“This is what a feminist slut looks like”: Perspectives on the SlutWalk movement

feministslut



Price: $24.95

Page Count: 250

Publication Date: April 2015

ISBN: 978-1-926452-15-9

In April 2011, a team of five people put together SlutWalk Toronto, a protest responding to slut shaming and victim blaming culture, exemplified by a recent event at Osgoode Hall Law School at York University. In the name of campus “safety,” Toronto Police Constable Michael Sanguinetti advised “women should avoid dressing like sluts in order to not be victimized.” The sentiment of those in the over 3000 person crowd that day were shared by folks around the globe — leading to over 200 SlutWalks internationally and the establishment of “SlutWalk” organizing groups. This collection engenders a critical engagement with the global phenomenon of the SlutWalk movement, considering both its strengths and limitations. The chapters take up SlutWalk through a feminist lens (broadly defined) considering SlutWalk as a successful social movement, a site of tremendous controversy, and an ongoing discussion among and between waves of feminists across the life cycle and across the globe. Through poetry, photography, scholarly articles, creative non-fiction, personal essays, the collection seeks to unpack the discursive performance of SlutWalk as well as explore the experiences of people who attended various and diverse SlutWalks marches/protests in North America and Asia.

This Is What A Feminist Slut Looks Like: Perspectives on the SlutWalk Movement is a compelling and much needed compendium that bravely and honestly addresses the difficulties and challenges of organizing global SlutWalk protests/movements. Diverse voices and perspectives of organizers, participants, and critics from North America to Hong Kong address intersectionality related to people’s location, whether associated with ability, body size, class, ethnicity, family, gender, racialization, parenting, sexuality, or experience with sexual or other forms of violence. The first of its kind, this critical collection — in the format of traditional scholarly writing, poetry, photographaphy, and an open letter — provides interwoven theoretical analysis and personal reflections that compel readers to engage with the complexity of feminist and anti-sexual violence theorizing, activism, discussion and movements. A must read for all.
—Fiona Joy Green, Professor, Women’s and Gender Studies, University of Winnipeg

This manuscript is a wonderful and nuanced analysis of the SlutWalk movement, providing neither singular endorsement nor simplified critique. The editors have effectively selected chapters that bring out the various perspectives and different contexts of the SlutWalk movement globally, thereby bringing to the forefront crucial questions regarding the future of feminism, the potential within global feminist movements such as SlutWalk, and the various inherent and inevitable challenges that occur. Overall, the manuscript is a brilliant and effective analysis of an extremely pivotal and influential movement.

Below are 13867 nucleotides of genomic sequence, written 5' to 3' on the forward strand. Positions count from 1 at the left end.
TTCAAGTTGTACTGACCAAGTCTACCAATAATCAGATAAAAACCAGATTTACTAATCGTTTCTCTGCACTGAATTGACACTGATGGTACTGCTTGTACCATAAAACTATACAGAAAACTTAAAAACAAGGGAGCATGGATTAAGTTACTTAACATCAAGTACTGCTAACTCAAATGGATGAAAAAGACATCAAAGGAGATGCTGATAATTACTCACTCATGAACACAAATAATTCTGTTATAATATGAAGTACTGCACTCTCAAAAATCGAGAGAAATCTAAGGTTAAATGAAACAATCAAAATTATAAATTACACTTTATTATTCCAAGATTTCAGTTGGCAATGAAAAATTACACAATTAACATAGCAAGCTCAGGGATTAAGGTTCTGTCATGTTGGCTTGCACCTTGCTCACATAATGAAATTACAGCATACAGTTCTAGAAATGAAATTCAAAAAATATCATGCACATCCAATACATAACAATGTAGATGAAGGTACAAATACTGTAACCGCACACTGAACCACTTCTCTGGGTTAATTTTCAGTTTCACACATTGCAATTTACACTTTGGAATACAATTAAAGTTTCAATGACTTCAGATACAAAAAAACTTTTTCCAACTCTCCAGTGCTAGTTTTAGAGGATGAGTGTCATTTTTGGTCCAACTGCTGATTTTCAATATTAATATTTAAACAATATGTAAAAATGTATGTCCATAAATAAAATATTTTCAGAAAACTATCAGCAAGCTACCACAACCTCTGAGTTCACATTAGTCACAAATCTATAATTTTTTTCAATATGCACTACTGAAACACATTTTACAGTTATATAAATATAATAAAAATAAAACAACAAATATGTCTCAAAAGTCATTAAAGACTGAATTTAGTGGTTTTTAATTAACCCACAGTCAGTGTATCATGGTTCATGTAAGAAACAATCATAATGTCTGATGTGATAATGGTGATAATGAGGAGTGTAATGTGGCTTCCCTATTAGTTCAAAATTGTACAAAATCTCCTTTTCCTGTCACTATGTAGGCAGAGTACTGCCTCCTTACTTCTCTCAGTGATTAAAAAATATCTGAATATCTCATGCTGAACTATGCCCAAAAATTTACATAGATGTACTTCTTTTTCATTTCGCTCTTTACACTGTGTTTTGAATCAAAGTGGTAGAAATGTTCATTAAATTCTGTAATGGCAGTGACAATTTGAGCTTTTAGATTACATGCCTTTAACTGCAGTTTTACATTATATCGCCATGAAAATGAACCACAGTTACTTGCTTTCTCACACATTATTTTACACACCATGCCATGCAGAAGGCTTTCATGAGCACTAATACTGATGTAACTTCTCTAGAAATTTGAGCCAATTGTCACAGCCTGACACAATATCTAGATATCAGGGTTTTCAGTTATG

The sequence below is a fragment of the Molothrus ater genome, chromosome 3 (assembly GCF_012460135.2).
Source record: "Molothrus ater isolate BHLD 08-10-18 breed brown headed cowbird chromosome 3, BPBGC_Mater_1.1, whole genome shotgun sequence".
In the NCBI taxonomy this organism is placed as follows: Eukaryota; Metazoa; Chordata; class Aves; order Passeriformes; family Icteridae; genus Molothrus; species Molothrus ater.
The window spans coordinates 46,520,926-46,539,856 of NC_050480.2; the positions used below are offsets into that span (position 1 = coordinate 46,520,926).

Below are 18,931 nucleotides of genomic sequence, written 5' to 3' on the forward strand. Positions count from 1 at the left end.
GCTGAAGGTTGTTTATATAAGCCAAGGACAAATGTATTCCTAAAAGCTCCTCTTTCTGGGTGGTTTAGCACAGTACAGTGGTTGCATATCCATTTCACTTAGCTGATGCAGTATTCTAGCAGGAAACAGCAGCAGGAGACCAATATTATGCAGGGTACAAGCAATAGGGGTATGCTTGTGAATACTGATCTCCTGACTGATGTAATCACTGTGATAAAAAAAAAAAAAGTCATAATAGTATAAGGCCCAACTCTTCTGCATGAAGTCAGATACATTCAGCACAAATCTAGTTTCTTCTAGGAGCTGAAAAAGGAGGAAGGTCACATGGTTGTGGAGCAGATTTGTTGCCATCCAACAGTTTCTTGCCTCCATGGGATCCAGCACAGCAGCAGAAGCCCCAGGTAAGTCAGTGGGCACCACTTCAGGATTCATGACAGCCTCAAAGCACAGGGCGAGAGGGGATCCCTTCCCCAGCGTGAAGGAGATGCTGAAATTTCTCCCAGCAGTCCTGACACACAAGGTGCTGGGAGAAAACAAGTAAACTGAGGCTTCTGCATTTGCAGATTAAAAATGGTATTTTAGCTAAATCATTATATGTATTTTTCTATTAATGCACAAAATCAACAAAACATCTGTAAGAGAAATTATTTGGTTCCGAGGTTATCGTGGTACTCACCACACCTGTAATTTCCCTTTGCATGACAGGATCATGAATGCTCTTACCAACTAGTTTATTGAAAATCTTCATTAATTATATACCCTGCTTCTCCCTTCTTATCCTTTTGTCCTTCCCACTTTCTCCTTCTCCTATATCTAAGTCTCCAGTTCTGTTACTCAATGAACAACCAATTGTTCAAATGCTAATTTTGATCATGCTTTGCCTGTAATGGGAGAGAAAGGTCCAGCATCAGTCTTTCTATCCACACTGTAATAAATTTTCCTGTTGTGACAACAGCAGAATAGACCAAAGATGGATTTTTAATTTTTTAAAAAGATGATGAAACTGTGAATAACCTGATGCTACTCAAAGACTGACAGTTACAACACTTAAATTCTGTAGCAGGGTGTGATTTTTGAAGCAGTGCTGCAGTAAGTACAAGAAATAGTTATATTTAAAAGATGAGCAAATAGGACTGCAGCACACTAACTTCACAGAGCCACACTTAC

—Melinda Vandenbeld Giles, Department of Anthropology, University of Toron- to, Editor, Mothering in the Age of Neoliberalism

1. Introduction
May Friedman, Andrea O’Reilly, Alyssa Teekah, Erika Jane Scholtz

2. yes, i am a slut
Clementine Morrigan

3. Caution
Nish Israni

2. Dirty Talk: A History of “Slut”
Nancy Effinger Wilson

3. Feminism Forged Through Trauma: Call-out Culture and SlutWalk
Alyssa Teekah

4. Slut Pride: A Tribute to Slutwalk
Andrea O’Reilly

5. Three Times a Lady: Images from SlutWalk Hong Kong (2011 to 2013)
Daniel Garrett

6. Third Wave, Breaking
Jacqueline Schiappa

7. “Doing Something” about “Coming Together”: The Surfacing of Intersections of Race, Sex and Sexual Violence in Victim-Blaming and in the SlutWalk Movement
Nicole Pietsch

8. Mapping the SlutWalk Paradox: Challenges and Possibilities of Using Raunch in Transnational Feminist Politics
Amanda D. Watson and Corinne L. Mason

9. This Is What A Feminist Looks Like: An Understanding Of The SlutWalk Movement Through Internet Commentary
Norah Jones and Margaret K. Nelson

10. An Open Letter to Sinéad O'Connor and Miley Cyrus, on the topic of Sluts, Constrained Choices and the Need for Dialogue
May Friedman

11. Halt! Don’t do what you want with my Body
Raushan Bhuiyan

12. Single Mothering in Rape Culture: Confronting Myths and Creating Change
Shannon Salisbury

13. Sluthood & Survival: A Reflection on the Merits of Reclamation
Tracy B. Citeroni

14. Loud, Proud, Fat Slut
Morrisa Silvert

15. SlutWalk Hong Kong: 'Western', instead of 'White Privilege'
Angie Ng

Contributor Biographies

Alyssa Teekah has organized in community and academic research spaces, working with queer Asian-Canadian filmmaker Richard Fung, the Centre for Women and Trans People at York University, and Masala Militia, a ‘brown’ feminist collective. She holds a MA in Gender Studies from the University of Toronto.

Erika Jane Scholz was one of the initial founders of the 2011 Toronto SlutWalk. She holds an MSW from the Factor-Inwentash School of Social Work at the University of Toronto.

May Friedman teaches at Ryerson University in the School of Social Work and the Graduate Program in Communication and Culture. She is absolutely passionate about popular culture and has published extensively on the topics of motherhood, fat and digital technologies.

Andrea O’Reilly is Professor in the School of Women’s Studies, director of The Motherhood Initiative, Publisher of Demeter and author of 20 books on mothehrood, including most recently Mothers, Mothering and Motherhood Across Cultural Difference: A Reader.